Anyone who has ridden for any length of time would be dishonest
if they told you they have never felt fear. If you have any common
sense at all, you should have a certain level of “healthy fear”
whenever you get on a new horse. Call it “respect” if you prefer,
but there is always an awareness that the 1000-pounds or so of bone
and muscle you are sitting on is, physically, more powerful than
Horses can jump sideways in the blink of an eye, rear, buck, or
reach speeds over 25 miles per hour in a matter of seconds. They
are also capable of using that physical power to perform incredible
athletic feats like jumping, dressage, cutting, or reining. Our
desire to become partners with our horses in those athletic endeavors
makes us willing to take the risk of being thrown off or finding
ourselves on a panicked runaway.
A bad experience, usually something that could not have been avoided
no matter what the rider did, can turn healthy respect to fear.
Once a rider has been physically hurt in an accidentor even just
really frightened it can take a while to rebuild confidence. The
old rough-and-ready, cavalry-style philosophy promised that if you
just got right back on again, everything would be fine. However,
suppressing fear seldom works. Neither does it help to tell someone
to “just get over it.”
Fear is usually related to the rider’s skill level. The best way
to overcome riding fears is to work on developing a completely independent
seat. An independent seat gives the rider the confidence the he
or she has the ability to ride through just about anything the horse
might do. Riders also need to develop habits that allow them to
stay mentally and emotionally centered in a rhythmic and relaxed
way when their horse becomes excited or frightened. One of the partners
has to stay calm in order to bring the other back to that state.
It is hard to get past your fear when you work by yourself. Finding
a competent instructor who acknowledges your confidence crisis without
either belittling it or catering to it is important. You need someone
who understands how to back up and find the point where you are
comfortable riding and how to help you work forward again from that
point in a logical progression to regain your confidence.
Having the right horse or horses available can also be critical
when you are trying to rebuild confidence. People who are afraid
of riding often have good reason to bethey may have realized that
they are over mounted on their own horse. Trying to work through
fear on the same animal that caused your fears can be very difficult.
We are fortunate here at Meredith Manor to have the luxury of 130
to 150 horses to choose among when our instructors sit down to make
weekly horse assignments for individual students. When we get a
fearful student, we can put them on goldie oldie school horses that
give them a lot of positive reinforcement and gradually rebuild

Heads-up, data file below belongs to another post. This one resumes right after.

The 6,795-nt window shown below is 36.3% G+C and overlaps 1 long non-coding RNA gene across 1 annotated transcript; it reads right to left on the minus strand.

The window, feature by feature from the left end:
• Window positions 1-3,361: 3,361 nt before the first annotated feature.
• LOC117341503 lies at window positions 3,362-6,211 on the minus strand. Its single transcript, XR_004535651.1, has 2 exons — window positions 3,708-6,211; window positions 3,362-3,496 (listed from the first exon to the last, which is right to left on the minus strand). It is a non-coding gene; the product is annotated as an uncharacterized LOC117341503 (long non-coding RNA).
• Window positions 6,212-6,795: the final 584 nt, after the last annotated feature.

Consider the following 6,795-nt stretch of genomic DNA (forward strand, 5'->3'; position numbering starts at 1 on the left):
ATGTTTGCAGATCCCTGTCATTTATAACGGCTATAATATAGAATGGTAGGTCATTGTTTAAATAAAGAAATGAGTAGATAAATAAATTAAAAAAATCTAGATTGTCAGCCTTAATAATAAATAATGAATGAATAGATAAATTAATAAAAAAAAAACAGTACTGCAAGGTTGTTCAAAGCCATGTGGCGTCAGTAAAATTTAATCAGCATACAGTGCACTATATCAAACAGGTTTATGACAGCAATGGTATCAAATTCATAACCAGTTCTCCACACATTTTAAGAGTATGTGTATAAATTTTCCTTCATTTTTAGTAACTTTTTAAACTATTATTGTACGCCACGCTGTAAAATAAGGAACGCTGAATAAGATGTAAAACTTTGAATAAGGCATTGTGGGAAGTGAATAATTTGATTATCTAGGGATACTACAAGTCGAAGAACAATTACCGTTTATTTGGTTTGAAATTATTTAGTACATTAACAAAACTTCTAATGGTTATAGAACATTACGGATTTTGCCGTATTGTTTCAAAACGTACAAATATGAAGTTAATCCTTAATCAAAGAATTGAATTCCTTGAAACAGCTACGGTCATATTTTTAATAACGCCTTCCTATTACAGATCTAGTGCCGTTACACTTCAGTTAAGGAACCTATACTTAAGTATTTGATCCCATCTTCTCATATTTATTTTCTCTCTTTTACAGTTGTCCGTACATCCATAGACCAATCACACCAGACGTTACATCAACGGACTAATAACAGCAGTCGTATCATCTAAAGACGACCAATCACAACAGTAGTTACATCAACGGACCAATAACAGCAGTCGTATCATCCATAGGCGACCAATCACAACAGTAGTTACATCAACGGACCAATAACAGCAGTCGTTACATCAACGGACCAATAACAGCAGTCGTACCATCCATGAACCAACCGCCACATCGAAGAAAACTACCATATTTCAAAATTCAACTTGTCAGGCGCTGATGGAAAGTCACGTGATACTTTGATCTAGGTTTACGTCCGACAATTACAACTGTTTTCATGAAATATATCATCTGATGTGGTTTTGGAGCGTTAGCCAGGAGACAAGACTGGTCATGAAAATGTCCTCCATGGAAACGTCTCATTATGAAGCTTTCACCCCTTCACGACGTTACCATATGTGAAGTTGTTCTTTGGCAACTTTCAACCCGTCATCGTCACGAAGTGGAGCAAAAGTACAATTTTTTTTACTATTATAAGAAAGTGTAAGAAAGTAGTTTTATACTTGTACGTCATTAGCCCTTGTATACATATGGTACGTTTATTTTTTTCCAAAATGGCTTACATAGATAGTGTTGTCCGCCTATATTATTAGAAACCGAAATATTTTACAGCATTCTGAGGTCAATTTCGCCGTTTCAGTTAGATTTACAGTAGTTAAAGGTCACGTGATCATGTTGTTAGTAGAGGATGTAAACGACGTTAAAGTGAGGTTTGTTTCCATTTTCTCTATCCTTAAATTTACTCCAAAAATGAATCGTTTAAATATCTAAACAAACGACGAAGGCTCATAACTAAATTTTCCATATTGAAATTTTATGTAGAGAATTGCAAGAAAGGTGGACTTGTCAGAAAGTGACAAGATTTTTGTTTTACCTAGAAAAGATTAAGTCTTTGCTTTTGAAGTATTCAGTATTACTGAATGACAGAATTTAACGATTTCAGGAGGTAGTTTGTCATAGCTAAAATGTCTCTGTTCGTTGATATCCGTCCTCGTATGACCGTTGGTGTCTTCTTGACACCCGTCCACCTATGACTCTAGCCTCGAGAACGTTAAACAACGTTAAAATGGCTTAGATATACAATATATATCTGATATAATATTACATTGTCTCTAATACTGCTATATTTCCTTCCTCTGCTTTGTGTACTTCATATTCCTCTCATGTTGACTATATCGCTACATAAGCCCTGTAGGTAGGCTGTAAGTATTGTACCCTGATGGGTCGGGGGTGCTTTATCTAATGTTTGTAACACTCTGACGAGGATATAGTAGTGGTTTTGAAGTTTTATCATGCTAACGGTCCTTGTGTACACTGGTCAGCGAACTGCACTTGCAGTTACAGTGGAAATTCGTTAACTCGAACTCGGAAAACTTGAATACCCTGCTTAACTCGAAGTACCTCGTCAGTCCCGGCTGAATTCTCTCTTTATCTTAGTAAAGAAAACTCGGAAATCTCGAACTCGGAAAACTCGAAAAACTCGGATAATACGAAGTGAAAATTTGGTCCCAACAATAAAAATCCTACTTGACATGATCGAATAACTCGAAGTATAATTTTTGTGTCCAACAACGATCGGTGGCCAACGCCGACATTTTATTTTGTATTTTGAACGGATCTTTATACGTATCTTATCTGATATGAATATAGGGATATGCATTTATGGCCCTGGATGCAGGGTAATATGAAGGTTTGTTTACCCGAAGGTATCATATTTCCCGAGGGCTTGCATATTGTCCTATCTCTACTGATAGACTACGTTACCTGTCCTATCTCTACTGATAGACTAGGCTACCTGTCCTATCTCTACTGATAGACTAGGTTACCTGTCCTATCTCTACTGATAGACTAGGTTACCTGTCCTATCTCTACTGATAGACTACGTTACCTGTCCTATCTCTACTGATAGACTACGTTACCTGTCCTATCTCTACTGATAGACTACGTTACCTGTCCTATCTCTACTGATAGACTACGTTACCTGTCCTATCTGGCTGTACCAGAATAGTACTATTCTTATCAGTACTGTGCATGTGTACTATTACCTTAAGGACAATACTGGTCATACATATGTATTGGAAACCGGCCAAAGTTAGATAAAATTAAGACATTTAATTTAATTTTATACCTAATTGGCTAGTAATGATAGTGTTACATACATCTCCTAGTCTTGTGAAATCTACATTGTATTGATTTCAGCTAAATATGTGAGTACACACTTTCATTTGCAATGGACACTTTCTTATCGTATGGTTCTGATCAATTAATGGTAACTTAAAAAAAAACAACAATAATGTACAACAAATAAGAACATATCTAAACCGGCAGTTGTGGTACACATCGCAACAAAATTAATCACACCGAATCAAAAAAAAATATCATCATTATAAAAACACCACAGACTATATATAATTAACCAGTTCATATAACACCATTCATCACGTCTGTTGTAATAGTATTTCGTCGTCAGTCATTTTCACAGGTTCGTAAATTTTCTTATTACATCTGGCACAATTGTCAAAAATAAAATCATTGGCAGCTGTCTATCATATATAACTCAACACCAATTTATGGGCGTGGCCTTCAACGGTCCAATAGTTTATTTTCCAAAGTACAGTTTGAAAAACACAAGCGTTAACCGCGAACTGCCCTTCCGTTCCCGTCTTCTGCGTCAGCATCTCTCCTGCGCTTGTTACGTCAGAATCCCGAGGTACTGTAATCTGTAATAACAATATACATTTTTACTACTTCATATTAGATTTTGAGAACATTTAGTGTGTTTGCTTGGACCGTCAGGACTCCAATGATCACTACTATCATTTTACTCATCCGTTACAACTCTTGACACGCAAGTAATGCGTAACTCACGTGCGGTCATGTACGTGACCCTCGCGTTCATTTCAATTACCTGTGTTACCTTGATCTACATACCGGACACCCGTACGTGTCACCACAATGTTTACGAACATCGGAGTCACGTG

their confidence by moving them onto horses that take greater skill.
Fear around horses is not limited to riding. Many people feel intimidated
when they have to catch, lead or groom an unruly, ill-mannered horse.
Even if they manage to dominate the horse using a chain lead shank
or other artificial means, they may still have a queasy feeling
because they know they are not really in charge of the situation.
Here, again, a good instructor should be able to help a fearful
student learn how to confidently and safely work around and re-school
a spoiled horse with bad ground manners.
Training methods aimed at making the trainer “dominant” work only
as long as nothing scarier or more dominant than the trainer is
in the horse’s immediate environment. Handling techniques that depend
on chain shanks or war bridles do not result in permanent changes
in the horse’s attitude or true confidence on the part of his handler.
We use a groundwork system we call “heeding” because it teaches
the students to pay attention to their horses at all times and teaches
the horse to pay attention to its handler at all times. Through
consistent handling with rhythm and relaxation from the moment they
enter a horse’s stall until they put him away, they learn how to
develop a rapport with their horses. The goal is to make the horse
feel like the trainer or rider is always the safest place to be
whenever exciting or unusual things happen.
Learning how to approach and work with horses on the ground in
a rhythmic and relaxed way not only keeps the horses calm, but also
teaches the students how to relax and stay calm. Using rhythmic
breathing and rhythmic movements while they groom or lead their
horses becomes a habit they can carry into their riding. The habit
of staying rhythmic with their breathing, their seat, or their reins
when things start falling apart helps both rider and horse relax
and become calm again more readily.
Every rider must eventually face fear and overcome it. Fear is
not something to be ashamed of or to hide. When it happens to you,
find an instructor with the right attitude, the right program of
progressive skill training, and the right horses to get you back
on track again.
About the Author
© 2001-2004 Meredith Manor
International Equestrian Centre. All rights reserved.
As a horse industry professional for 30 years,
Faith Meredith has successfully trained and competed horses through
FEI levels of dressage. She currently coaches riders in dressage,
reining, and eventing at Meredith
Manor International Equestrian Centre, an ACCET accredited equestrian